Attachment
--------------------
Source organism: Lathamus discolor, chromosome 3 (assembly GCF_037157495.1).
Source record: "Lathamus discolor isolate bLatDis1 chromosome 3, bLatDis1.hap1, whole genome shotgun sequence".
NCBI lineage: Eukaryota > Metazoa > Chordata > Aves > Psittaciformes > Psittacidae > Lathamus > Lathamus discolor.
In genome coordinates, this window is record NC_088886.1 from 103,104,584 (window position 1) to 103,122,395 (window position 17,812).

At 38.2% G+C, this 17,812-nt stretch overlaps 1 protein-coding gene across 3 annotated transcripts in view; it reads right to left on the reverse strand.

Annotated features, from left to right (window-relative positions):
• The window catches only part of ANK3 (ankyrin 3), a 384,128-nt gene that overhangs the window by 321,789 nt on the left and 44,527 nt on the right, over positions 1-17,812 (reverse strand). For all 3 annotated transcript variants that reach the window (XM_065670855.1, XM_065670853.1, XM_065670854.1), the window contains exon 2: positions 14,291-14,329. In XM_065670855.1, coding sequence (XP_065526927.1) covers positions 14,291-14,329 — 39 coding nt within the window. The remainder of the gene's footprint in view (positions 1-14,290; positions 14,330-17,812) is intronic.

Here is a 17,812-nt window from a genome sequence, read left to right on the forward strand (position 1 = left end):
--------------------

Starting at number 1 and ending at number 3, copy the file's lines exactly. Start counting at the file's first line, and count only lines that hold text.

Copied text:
Source organism: Lathamus discolor, chromosome 3 (assembly GCF_037157495.1).
Source record: "Lathamus discolor isolate bLatDis1 chromosome 3, bLatDis1.hap1, whole genome shotgun sequence".
NCBI lineage: Eukaryota > Metazoa > Chordata > Aves > Psittaciformes > Psittacidae > Lathamus > Lathamus discolor.